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This article is about the avian species Gallus lonrostrus. For the football team, see Khaiwoonese national football team.

Domesticated black wepphu on a farm in Gobrassanya.
The wepphu (Gallus lonrostrus) is a species of gamefowl native to the Gobras Peninsula and Khaiwoon, closely related to the chicken and other junglefowl. The bird's name, pronounced WEP-fuh (IPA: /wɛpfʌ/) comes from the Khaiwoonese language, and the plural is also wepphu. In Ingerish it can also be called the wepphu-bird or the Khaiwoonese long-beaked fowl. The wepphu is the national bird of Khaiwoon.[1]

Wepphu can be found in a variety of colors, and may be either wild or domesticated. In Gobrassanya, archaeological investigations indicate that domestication by the Gobrasi peoples occurred over 3000 years ago. The earliest evidence from Khaiwoon places domestication there as early as 2500 years ago. In the wild, the wepphu's preferred habitat is jungle hillsides with ample rainfall. Domesticated, the wepphu may provide eggs and meat much like its close relative, the chicken (Gallus gallus domesticus). For centuries wepphu were also used for show fighting, although this practice disappeared from both Gobrassanya and Khaiwoon during the 15th and 16th centuries.[2]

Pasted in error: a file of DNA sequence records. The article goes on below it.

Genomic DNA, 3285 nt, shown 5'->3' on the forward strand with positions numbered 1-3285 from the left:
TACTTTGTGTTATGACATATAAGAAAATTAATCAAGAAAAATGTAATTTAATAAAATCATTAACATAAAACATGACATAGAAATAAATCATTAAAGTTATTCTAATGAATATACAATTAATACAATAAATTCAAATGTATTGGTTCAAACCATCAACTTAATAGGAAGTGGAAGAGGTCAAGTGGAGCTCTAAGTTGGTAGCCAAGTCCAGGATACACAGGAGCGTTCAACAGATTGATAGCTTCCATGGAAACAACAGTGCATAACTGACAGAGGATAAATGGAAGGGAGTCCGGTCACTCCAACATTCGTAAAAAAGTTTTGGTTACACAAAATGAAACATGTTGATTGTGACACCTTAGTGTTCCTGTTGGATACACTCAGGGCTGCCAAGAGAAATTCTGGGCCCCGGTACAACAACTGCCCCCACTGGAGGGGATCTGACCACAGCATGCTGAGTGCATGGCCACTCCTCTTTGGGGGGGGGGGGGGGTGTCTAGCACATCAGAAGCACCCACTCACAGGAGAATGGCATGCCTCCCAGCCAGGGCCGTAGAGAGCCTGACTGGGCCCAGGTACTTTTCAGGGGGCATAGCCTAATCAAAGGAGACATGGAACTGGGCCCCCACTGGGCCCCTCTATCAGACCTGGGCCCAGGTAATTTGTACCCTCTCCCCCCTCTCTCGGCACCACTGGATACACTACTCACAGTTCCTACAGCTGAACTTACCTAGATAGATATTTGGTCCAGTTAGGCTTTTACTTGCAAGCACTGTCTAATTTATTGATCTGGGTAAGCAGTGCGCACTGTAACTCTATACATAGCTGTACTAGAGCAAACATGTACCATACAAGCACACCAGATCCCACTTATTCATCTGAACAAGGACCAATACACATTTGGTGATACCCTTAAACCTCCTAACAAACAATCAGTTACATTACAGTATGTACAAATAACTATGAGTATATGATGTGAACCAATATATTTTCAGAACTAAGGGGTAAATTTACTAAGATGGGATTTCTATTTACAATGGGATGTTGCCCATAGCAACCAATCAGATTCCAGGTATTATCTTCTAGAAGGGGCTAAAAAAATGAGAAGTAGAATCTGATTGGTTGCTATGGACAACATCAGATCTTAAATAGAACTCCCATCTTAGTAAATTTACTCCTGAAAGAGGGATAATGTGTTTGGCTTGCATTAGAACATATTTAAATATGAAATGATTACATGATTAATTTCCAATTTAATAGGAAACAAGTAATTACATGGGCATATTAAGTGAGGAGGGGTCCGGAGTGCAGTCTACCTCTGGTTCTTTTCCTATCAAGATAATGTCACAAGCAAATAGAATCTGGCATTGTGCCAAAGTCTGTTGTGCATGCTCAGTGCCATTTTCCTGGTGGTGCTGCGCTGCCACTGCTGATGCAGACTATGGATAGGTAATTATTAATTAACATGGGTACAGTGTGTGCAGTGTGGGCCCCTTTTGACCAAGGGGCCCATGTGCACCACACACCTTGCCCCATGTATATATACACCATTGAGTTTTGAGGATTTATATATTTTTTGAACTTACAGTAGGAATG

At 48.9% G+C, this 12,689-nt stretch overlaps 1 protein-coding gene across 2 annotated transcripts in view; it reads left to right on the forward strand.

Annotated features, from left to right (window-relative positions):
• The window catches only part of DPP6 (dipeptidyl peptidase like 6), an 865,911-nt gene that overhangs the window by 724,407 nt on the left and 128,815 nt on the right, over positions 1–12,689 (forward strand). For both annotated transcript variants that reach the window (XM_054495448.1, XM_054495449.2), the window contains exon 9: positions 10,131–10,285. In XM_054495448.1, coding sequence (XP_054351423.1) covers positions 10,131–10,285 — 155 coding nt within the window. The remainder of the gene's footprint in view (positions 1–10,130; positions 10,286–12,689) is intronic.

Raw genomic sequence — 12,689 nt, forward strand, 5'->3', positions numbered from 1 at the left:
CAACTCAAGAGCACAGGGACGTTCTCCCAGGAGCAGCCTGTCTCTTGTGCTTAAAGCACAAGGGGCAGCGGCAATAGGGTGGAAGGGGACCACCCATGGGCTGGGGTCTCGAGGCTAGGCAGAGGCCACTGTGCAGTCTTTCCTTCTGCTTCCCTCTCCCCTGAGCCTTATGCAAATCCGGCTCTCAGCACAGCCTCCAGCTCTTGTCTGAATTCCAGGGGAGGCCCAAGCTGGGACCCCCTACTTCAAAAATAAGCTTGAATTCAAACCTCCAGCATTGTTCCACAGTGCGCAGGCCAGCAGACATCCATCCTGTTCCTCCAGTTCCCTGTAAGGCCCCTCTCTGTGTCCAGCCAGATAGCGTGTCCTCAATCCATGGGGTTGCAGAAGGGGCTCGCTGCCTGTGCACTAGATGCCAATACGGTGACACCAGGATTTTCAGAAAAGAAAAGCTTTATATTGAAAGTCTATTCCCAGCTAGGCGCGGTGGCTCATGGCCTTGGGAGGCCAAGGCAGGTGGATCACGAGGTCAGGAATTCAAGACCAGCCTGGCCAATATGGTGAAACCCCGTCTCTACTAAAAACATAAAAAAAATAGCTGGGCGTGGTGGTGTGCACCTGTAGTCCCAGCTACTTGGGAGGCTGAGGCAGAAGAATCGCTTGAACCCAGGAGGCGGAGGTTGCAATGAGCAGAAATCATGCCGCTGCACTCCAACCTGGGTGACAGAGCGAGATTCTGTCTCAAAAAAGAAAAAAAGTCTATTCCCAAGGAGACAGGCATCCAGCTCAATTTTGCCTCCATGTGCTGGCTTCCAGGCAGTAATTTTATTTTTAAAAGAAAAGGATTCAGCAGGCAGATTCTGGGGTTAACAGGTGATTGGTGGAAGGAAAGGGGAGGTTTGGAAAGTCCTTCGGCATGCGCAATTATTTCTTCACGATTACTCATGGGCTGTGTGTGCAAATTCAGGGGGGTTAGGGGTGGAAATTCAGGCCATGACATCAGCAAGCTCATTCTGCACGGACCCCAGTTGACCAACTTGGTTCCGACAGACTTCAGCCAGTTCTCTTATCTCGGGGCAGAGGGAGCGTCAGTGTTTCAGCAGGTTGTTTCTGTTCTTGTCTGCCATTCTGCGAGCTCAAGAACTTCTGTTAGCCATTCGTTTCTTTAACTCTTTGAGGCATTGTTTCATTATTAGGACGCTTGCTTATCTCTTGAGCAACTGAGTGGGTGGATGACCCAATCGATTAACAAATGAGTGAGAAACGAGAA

Cultural depictions


  1. Khoroo, David. "Wepphu and Khaiwoon". University of Khaiwoon Press. Retrieved 26 January 2014.
  2. Lanman-Mukhaneeë, Meredith. A History of the Wepphu. Khaiwoon: Astoria Publishing House, 1999.

See also